Written for London360 in May 2016:
Living and growing up in this city, Londoners have been very fortunate to have wildlife at their doorstep. However, the most we see are Urban Foxes, Pigeons, Parakeets, Grey Squirrels and the occasional Mice/Rat.
But did you know that there are two wetland habitats found close to the heart of the capital? The Wildfowl and Wetlands Trust (WWT) have a Wetland Centre which is located ten minutes away from Hammersmith, just south of the River Thames in Barnes. They aim to educate members of the public especially school children whilst protecting the species that are found in the capital. They have a variety of wetland habitats from all over the world, migratory birds including Bewick’s Swans and the elusive Bittern and have Oriental Small-clawed Otters which are visitor favourite to watch.
Taken at the WWT London Wetland Centre
The newest wetland habitat is found in Stoke Newington and is called Woodbury Wetlands. This is run by the London Wildlife Trust (LWT) and was opened in May 2016. The nature reserve was opened officially by Sir David Attenborough. Woodberry Wetlands is home to some amazing wildlife including Kingfishers, Reed Warblers and Comorants. The site was originally known as East Reservoir and was built in 1833, but it has taken 200 years for it to be opened to Londoners.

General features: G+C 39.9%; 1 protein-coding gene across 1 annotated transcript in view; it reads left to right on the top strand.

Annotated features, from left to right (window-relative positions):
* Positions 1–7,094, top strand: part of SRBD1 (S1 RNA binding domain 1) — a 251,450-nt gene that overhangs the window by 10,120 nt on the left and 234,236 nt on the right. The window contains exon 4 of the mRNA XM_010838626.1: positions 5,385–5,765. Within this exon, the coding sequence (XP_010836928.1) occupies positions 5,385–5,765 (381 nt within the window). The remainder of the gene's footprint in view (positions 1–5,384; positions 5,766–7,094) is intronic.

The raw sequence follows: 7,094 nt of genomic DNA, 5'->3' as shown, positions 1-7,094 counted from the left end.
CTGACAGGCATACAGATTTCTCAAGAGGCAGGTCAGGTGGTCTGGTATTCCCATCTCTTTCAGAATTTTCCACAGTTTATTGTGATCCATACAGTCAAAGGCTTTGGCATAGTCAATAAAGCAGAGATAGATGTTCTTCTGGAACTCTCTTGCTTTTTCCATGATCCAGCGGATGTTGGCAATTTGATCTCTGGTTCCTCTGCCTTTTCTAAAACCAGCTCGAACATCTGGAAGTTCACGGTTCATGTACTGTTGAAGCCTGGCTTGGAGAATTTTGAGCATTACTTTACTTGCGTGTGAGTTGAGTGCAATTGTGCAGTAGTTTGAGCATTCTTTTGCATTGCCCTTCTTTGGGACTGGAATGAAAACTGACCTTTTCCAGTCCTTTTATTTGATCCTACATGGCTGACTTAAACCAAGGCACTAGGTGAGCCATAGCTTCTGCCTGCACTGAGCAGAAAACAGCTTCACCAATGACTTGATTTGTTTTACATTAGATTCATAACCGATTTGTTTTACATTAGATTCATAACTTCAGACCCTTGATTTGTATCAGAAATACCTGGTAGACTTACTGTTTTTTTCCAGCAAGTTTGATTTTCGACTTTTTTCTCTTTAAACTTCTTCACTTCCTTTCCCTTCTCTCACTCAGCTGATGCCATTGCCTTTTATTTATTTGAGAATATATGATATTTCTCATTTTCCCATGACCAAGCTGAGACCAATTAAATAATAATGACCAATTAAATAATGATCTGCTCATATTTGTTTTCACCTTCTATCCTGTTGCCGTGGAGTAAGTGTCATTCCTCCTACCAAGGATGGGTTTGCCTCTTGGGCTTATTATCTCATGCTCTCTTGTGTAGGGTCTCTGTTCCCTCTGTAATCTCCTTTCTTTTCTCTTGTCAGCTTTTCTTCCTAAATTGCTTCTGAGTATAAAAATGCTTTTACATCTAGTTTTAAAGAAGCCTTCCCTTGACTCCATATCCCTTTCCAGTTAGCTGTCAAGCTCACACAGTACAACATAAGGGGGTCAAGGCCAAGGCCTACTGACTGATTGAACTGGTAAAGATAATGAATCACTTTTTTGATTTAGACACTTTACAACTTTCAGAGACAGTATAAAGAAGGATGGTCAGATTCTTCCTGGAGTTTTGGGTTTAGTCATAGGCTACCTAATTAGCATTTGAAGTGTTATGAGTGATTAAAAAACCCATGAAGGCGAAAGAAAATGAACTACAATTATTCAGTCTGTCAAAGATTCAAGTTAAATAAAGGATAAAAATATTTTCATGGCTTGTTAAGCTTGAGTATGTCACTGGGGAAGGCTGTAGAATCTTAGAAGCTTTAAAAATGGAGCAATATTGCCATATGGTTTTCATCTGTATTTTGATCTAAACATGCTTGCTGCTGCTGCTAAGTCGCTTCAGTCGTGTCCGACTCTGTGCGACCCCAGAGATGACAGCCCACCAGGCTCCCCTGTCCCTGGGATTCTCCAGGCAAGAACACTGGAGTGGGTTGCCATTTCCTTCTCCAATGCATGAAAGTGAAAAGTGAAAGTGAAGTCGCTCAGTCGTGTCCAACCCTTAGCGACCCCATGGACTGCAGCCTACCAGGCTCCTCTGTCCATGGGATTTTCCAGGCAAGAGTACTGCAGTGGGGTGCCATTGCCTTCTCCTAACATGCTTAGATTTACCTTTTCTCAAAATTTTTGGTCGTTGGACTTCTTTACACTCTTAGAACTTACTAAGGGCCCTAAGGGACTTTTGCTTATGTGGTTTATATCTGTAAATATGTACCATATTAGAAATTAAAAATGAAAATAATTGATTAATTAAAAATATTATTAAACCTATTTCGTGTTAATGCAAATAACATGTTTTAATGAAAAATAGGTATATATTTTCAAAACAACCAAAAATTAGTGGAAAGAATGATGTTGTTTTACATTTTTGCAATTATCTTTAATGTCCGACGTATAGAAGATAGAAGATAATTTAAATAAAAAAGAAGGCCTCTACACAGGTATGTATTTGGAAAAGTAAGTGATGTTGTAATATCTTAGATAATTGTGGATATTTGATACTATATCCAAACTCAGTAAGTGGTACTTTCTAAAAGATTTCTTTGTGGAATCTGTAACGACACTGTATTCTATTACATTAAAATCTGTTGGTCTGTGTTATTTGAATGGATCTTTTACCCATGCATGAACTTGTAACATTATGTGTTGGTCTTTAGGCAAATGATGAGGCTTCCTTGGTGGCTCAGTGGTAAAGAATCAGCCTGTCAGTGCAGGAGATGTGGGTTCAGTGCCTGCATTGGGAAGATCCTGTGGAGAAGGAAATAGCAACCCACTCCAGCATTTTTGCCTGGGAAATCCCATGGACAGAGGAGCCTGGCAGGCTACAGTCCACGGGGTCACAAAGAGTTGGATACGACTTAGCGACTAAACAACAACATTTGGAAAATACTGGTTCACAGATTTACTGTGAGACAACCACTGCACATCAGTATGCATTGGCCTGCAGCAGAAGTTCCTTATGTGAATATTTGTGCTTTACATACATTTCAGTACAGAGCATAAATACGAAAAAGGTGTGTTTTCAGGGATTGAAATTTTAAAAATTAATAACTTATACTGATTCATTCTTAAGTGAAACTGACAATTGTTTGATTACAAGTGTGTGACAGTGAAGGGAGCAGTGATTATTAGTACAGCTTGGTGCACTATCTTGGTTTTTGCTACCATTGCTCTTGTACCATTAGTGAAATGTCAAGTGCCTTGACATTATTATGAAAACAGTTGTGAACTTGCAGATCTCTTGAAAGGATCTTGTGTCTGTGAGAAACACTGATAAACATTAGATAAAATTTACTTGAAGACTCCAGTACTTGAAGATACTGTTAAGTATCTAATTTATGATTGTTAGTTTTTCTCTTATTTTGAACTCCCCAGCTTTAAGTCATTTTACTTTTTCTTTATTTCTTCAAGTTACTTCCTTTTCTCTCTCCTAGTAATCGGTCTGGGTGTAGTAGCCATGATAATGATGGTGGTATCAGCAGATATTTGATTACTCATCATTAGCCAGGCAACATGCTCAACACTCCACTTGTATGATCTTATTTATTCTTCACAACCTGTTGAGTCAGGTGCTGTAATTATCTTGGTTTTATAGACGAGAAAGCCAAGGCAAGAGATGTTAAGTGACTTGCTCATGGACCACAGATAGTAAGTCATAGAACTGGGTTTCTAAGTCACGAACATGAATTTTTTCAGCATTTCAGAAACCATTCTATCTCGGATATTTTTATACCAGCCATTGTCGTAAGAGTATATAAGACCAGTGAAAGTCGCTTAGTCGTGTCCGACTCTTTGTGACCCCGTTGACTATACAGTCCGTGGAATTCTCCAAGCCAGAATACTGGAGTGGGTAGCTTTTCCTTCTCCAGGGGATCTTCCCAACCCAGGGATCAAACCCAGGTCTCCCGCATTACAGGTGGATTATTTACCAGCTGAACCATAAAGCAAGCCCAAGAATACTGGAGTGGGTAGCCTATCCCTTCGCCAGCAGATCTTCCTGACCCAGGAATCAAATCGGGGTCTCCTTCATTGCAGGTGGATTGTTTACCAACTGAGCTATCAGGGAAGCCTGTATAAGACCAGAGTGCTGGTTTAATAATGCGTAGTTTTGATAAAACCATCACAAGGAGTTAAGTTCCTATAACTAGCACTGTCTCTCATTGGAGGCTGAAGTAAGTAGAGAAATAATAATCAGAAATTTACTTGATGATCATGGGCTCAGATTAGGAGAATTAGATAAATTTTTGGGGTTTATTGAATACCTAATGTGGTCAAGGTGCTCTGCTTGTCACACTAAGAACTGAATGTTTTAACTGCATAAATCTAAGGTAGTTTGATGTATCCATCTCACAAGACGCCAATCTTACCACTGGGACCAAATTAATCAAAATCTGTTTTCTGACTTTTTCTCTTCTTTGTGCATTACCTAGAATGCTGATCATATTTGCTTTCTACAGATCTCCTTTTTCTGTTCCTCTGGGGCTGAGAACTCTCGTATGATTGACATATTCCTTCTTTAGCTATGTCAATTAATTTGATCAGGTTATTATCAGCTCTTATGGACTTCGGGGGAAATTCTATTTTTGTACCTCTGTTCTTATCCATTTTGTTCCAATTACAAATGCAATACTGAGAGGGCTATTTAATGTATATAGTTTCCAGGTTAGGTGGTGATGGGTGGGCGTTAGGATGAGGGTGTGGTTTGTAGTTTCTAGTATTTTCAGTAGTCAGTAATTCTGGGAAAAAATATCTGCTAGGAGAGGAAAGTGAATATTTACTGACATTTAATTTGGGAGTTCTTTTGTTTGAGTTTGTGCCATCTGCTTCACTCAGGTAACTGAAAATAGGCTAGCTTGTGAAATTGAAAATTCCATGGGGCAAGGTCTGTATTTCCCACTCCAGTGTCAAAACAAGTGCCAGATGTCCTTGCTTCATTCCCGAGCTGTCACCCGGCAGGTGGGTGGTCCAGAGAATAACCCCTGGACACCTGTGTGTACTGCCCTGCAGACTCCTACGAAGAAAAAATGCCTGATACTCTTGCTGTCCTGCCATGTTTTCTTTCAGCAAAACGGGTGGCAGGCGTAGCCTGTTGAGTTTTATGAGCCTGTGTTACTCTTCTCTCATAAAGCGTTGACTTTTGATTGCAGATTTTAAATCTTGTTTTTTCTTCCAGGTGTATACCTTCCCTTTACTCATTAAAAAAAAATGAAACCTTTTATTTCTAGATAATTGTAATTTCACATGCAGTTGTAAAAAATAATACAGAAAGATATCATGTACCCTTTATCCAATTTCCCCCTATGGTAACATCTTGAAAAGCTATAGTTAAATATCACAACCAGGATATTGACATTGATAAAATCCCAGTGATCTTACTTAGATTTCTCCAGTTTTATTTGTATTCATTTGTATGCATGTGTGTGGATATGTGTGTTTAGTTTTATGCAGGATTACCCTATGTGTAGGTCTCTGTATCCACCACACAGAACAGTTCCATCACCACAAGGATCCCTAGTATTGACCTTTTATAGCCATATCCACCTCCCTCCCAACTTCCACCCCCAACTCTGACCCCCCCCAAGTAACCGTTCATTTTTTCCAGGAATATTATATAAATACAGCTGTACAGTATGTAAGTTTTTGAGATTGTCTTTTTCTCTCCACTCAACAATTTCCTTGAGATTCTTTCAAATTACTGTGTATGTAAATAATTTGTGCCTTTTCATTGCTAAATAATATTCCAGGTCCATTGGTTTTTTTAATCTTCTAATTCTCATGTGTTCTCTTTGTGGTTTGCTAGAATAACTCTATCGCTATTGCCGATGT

Woodberry Wetlands (Credit: Penny Dixie / London Wildlife Trust)
There is a bigger project for the Walthamstow Reservoirs to become a huge wetland habitat which is set to be open in 2017. This will be jointly run by LWT, the London Borough of Waltham Forest, Thames Water and the Heritage Lottery Fund. The site will become another essential place for Londoners to visit and get up close to nature; plus it will dwarf the other London wetland sites in terms of size.
Finally, it is great to see more safe wild havens for the capital’s wildlife. More importantly it is essential to educate Londoners, protect these sites for future generations and show the 13,000 species found in this amazing city.
Grey Lag Geese at Walthamstow Reservoirs (Walthamstow Wetlands) (Credit: Penny Dixie / London Wildlife Trust)